• Crowdsource solutions
    • It would be great to have a web developer create a “Grand Central Station” for ideas from diverse experts, for donor commitments, state by state feedback, and progress updates to channel the solutions.
  • Commit capital
    • It would be great to see the capital folks, angels, venture capital and private equity, offer no strings grants to start companies throughout the states that focus on this problem.
  • Involve industry
    • It would be great for some security manufacturers and consultants to donate time and materials to solving the problem.
  • Think locally
    •  It would be great if local tradespeople who donated their weekend work installing systems could later write off the donated time on their taxes.
  • Consult Security Experts
    • There must be thousands of veterans throughout the US who can add value to the security problem after creating green zones and operating in dangerous environments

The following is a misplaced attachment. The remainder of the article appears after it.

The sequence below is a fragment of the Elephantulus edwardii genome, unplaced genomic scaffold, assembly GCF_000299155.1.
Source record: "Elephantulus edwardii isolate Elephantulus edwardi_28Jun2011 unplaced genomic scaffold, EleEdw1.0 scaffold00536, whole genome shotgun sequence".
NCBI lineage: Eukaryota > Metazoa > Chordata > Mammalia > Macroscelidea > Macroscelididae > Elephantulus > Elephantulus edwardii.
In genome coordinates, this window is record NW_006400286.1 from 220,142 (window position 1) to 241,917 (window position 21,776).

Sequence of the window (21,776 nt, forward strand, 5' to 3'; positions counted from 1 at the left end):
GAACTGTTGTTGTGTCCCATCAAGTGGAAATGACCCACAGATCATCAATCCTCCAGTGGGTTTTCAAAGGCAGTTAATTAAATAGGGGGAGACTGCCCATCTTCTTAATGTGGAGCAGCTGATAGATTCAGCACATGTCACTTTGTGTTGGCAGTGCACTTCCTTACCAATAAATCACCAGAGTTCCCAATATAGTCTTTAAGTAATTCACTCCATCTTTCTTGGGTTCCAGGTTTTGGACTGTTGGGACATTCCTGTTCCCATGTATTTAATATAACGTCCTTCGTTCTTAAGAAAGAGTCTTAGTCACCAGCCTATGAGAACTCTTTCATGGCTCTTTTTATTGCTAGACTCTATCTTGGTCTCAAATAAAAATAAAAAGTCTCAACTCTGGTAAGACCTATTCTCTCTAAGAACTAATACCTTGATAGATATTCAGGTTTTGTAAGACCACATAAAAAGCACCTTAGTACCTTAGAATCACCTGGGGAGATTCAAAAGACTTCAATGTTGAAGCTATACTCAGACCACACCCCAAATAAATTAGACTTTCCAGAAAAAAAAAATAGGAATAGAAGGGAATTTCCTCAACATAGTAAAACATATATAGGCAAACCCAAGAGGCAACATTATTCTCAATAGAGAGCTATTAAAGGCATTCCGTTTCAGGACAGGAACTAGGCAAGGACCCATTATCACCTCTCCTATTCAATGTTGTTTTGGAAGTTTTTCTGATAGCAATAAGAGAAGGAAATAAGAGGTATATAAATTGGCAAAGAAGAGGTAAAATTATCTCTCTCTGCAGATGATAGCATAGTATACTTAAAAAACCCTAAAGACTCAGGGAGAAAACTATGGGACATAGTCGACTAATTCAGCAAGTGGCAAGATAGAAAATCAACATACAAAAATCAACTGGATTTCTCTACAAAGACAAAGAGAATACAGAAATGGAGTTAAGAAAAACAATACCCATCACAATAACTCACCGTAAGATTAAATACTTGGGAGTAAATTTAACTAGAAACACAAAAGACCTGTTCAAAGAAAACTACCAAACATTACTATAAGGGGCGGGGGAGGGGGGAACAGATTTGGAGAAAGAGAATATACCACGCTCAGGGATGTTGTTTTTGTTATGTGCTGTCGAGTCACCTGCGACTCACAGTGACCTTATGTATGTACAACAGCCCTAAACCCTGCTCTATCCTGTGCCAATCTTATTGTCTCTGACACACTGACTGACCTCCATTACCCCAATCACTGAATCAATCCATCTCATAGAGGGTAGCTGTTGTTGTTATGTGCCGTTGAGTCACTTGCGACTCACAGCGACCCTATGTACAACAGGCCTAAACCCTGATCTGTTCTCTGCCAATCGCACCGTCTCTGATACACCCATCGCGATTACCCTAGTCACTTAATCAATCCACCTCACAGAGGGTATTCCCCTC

• Consult Psychiatric Experts
    • There must be hundreds of psychologists that can add value as to how solutions can be implemented in a way that is interpreted as a positive by schoolchildren and teachers
  • Involve Teachers
    • Self-explanatory

In the end, all that matters is that the problem of kids’ safety in schools is solved rapidly, and without having to wait for all sides to debate and negotiate the issues.  The goal might be to arrive at a handful of standard solutions that can be authorized and implemented locally.

Let’s get the brainstorm going.